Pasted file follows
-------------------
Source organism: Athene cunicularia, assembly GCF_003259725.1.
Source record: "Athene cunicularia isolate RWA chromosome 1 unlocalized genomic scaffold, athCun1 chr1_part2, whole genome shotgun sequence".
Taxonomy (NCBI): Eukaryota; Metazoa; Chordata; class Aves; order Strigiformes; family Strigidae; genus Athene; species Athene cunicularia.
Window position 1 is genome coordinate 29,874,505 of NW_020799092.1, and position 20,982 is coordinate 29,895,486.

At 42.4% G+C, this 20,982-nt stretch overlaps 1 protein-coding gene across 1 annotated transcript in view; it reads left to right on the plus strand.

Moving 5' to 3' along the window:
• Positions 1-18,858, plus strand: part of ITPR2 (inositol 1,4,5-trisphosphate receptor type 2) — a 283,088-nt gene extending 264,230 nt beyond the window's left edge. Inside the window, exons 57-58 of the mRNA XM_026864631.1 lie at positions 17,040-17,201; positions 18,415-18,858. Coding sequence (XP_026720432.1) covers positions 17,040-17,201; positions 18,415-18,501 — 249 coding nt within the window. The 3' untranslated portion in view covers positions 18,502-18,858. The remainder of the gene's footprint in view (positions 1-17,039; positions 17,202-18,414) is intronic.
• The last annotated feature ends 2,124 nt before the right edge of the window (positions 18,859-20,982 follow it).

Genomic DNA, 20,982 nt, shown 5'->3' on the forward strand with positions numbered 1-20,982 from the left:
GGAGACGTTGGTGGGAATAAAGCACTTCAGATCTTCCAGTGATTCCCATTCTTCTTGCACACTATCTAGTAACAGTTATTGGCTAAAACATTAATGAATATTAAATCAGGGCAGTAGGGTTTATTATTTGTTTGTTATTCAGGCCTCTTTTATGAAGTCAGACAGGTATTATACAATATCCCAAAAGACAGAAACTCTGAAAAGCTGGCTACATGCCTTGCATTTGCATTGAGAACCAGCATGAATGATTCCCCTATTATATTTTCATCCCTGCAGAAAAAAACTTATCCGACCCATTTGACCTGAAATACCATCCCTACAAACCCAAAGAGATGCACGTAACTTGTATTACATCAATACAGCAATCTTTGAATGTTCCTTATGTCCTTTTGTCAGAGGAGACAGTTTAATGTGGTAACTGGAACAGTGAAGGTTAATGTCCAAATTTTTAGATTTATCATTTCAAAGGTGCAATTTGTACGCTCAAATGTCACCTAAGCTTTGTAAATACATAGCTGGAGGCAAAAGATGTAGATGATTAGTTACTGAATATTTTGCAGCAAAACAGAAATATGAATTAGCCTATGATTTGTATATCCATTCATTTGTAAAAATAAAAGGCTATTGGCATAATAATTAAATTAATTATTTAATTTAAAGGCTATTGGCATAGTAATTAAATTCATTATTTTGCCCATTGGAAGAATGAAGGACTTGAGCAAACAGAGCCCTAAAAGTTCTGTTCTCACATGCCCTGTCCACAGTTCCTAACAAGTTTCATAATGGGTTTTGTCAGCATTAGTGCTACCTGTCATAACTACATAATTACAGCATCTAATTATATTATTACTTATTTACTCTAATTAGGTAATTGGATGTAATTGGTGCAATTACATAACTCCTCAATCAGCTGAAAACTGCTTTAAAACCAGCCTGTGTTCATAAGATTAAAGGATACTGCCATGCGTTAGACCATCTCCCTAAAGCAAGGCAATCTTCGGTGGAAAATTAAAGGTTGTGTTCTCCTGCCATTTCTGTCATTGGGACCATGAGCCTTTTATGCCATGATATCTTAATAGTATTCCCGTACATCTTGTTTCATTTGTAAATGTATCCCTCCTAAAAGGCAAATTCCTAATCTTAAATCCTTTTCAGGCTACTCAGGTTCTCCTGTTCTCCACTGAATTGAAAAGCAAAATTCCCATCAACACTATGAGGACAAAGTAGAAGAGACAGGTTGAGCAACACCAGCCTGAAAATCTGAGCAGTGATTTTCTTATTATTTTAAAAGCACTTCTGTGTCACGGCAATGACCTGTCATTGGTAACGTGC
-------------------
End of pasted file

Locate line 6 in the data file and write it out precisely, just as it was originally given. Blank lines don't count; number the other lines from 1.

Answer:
Moving 5' to 3' along the window: